For years it was mired in political controversy about where it should be built and even whether it should be built at all. The name has also created division, changing from the Queensland Children's Hospital to the Lady Cilento Children's Hospital and back to the Queensland Children's Hospital under governments of different political persuasions.
Melding the cultures of two existing hospitals - the Royal Children's and Mater Children's - into one was always going to be a challenge.
But five years into the life of the new hospital, Children's Health Queensland CEO Frank Tracey, who has been with the service for four years and took over the head role in June from Fionnagh Dougan, describes the merger "as a success".
"The most important aspect of our organisation are our staff," he says. "We're always thinking about how we can improve, how can we do better for families? We continue to invest in what we know delivers better outcomes. That includes investing in our staff, in their education and supporting them. We're much more than bricks and mortar."
Attached to the QCH in an adjacent building is the Centre for Children's Health Research. Being offered a place on a clinical trial can offer families of sick children hope - not just the possibility it will help their child, but the hope that generations of sick kids will benefit in future. Even the knowledge that researchers are working on solutions for a devastating illness can be comforting to some.
"We're globally recognised for our leadership in research into critical care, burns, trauma and for our work in cystic fibrosis and obesity," Tracey says. "We have the most active clinical trials for oncology in Australia and New Zealand. We're incredibly proud of that.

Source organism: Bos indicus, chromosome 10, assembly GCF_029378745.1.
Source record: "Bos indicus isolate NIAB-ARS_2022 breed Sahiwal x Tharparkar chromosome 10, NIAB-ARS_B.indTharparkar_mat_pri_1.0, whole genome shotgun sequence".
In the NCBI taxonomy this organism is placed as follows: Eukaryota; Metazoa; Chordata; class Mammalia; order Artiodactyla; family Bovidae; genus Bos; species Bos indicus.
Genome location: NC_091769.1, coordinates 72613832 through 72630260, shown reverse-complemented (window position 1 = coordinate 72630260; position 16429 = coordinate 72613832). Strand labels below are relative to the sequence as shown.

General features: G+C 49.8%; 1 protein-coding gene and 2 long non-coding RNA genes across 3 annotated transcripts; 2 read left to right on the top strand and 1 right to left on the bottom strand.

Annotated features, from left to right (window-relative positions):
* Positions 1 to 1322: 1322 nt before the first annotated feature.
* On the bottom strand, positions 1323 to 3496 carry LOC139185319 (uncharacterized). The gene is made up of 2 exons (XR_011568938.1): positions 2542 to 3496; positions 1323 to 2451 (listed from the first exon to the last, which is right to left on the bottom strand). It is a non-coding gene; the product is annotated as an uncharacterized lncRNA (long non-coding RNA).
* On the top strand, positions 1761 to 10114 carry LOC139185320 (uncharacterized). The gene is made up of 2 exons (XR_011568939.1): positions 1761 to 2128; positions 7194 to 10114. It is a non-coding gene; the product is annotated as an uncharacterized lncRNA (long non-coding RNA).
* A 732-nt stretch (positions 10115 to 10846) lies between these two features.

"When I talk to families, if I think about oncology, or I think about complex conditions, where children are going to be challenged, and may have their young lives shortened, they'll always say: 'We're incredibly grief-stricken because it hasn't worked out for us, but we're delighted you can learn something from our experience and maybe this contributes to it being better for another family'. That's such a wonderful gift."
QCH cancer patient Maxwell Shearer has raised $115,000 for research at the hospital, hoping it will help other children avoid some of the side effects of the debilitating treatment he's had.
The 16-year-old was diagnosed with ganglioglioma, a rare, slow-growing type of brain cancer, in August 2014. He had major brain surgery at the Royal Children's Hospital to remove some of the cancer but still has five tumours in his brain and one in his spine being closely monitored by doctors in six-monthly scans.
Surgery was followed by a year of chemotherapy, most of it in the QCH. Since then, he's grappled with impaired vision, short-term memory loss and crippling fatigue, legacies of his treatment.
"I don't remember much from then but I remember parts of it where every single thing was a challenge - reading, writing, I needed to learn to do everything again, even walking and talking," the Villanova College Year 10 student says.
"I remember how tough and how horrendous that really was. The only thing that's going to make a change to that is research. If I can do anything to make a difference I'm going to do whatever I can because things just really need to change now.
"I don't think I'll ever stop trying to raise money. That's so important to me. Every single dollar that goes towards child research makes a massive difference. I've seen it. It gives people a lot of hope."